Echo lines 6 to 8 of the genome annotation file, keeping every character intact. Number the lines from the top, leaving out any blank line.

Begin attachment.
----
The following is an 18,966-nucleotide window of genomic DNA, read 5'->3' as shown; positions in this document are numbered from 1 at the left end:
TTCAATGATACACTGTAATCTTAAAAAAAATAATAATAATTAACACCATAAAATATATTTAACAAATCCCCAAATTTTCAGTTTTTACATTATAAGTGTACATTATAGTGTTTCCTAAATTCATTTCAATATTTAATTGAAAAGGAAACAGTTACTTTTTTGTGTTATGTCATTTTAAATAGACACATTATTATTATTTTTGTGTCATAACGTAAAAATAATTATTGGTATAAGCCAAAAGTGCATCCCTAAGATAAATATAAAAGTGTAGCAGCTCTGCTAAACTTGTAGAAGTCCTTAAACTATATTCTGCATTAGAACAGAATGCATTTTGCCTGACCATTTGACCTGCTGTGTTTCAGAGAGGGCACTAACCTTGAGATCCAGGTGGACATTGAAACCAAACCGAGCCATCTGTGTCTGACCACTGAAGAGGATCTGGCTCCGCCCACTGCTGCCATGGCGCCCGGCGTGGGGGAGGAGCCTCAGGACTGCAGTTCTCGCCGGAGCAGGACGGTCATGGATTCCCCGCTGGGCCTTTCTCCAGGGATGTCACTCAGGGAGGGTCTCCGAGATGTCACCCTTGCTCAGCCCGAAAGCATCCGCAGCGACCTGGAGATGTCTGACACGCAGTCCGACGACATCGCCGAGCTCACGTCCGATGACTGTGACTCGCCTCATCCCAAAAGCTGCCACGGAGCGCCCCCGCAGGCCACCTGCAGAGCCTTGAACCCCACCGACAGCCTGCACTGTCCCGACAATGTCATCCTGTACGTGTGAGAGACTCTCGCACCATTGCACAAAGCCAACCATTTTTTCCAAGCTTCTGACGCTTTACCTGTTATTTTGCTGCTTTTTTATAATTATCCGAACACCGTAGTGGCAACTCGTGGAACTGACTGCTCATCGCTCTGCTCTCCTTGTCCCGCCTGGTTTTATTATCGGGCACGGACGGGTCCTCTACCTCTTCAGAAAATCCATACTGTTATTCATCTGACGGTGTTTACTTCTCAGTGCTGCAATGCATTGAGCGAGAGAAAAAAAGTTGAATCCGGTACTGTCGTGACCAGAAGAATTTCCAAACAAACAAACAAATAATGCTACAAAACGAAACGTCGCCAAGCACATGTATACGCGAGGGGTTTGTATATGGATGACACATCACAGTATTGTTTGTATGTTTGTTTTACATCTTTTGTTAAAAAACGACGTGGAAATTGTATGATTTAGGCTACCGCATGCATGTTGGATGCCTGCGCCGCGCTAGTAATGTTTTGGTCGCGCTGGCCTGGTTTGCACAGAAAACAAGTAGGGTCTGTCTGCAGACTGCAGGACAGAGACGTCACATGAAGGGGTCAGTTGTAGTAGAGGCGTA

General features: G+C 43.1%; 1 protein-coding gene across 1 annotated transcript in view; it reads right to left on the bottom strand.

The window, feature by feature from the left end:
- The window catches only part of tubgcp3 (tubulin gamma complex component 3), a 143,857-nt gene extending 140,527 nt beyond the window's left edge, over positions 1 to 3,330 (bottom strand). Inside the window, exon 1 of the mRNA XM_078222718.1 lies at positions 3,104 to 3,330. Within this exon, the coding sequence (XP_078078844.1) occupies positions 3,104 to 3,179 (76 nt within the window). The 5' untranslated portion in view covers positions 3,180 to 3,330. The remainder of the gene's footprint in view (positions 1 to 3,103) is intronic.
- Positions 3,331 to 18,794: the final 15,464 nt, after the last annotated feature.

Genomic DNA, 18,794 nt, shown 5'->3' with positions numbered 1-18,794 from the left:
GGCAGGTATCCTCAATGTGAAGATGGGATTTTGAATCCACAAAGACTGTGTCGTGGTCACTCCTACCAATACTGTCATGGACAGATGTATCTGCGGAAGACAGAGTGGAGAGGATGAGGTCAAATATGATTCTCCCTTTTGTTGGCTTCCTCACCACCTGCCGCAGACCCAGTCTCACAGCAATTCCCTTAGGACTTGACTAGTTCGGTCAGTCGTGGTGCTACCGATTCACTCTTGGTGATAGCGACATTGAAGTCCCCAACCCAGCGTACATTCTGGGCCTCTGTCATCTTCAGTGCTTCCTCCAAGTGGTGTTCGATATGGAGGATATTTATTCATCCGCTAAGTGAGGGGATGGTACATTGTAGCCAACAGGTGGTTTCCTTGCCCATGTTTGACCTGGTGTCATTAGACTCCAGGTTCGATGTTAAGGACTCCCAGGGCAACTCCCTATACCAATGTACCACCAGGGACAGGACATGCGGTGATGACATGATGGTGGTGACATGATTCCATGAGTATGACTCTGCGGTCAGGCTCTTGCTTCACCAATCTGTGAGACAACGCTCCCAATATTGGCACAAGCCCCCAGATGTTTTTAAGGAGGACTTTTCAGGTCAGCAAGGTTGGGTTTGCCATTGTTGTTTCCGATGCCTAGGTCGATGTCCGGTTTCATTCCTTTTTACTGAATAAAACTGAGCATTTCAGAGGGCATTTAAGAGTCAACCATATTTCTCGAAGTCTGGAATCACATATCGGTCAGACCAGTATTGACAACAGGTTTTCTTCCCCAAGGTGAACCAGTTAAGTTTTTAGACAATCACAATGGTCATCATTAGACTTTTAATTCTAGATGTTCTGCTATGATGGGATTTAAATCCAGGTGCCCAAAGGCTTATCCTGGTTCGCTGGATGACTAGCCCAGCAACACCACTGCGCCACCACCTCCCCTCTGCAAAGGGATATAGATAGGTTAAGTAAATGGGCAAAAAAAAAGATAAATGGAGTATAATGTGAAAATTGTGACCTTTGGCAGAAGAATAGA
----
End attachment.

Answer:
- Positions 3,331 to 18,794: the final 15,464 nt, after the last annotated feature.

Genomic DNA, 18,794 nt, shown 5'->3' with positions numbered 1-18,794 from the left:
GGCAGGTATCCTCAATGTGAAGATGGGATTTTGAATCCACAAAGACTGTGTCGTGGTCACTCCTACCAATACTGTCATGGACAGATGTATCTGCGGAAGACAGAGTGGAGAGGATGAGGTCAAATATGATTCTCCCTTTTGTTGGCTTCCTCACCACCTGCCGCAGACCCAGTCTCACAGCAATTCCCTTAGGACTTGACTAGTTCGGTCAGTCGTGGTGCTACCGATTCACTCTTGGTGATAGCGACATTGAAGTCCCCAACCCAGCGTACATTCTGGGCCTCTGTCATCTTCAGTGCTTCCTCCAAGTGGTGTTCGATATGGAGGATATTTATTCATCCGCTAAGTGAGGGGATGGTACATTGTAGCCAACAGGTGGTTTCCTTGCCCATGTTTGACCTGGTGTCATTAGACTCCAGGTTCGATGTTAAGGACTCCCAGGGCAACTCCCTATACCAATGTACCACCAGGGACAGGACATGCGGTGATGACATGATGGTGGTGACATGATTCCATGAGTATGACTCTGCGGTCAGGCTCTTGCTTCACCAATCTGTGAGACAACGCTCCCAATATTGGCACAAGCCCCCAGATGTTTTTAAGGAGGACTTTTCAGGTCAGCAAGGTTGGGTTTGCCATTGTTGTTTCCGATGCCTAGGTCGATGTCCGGTTTCATTCCTTTTTACTGAATAAAACTGAGCATTTCAGAGGGCATTTAAGAGTCAACCATATTTCTCGAAGTCTGGAATCACATATCGGTCAGACCAGTATTGACAACAGGTTTTCTTCCCCAAGGTGAACCAGTTAAGTTTTTAGACAATCACAATGGTCATCATTAGACTTTTAATTCTAGATGTTCTGCTATGATGGGATTTAAATCCAGGTGCCCAAAGGCTTATCCTGGTTCGCTGGATGACTAGCCCAGCAACACCACTGCGCCACCACCTCCCCTCTGCAAAGGGATATAGATAGGTTAAGTAAATGGGCAAAAAAAAAGATAAATGGAGTATAATGTGAAAATTGTGACCTTTGGCAGAAGAATAGA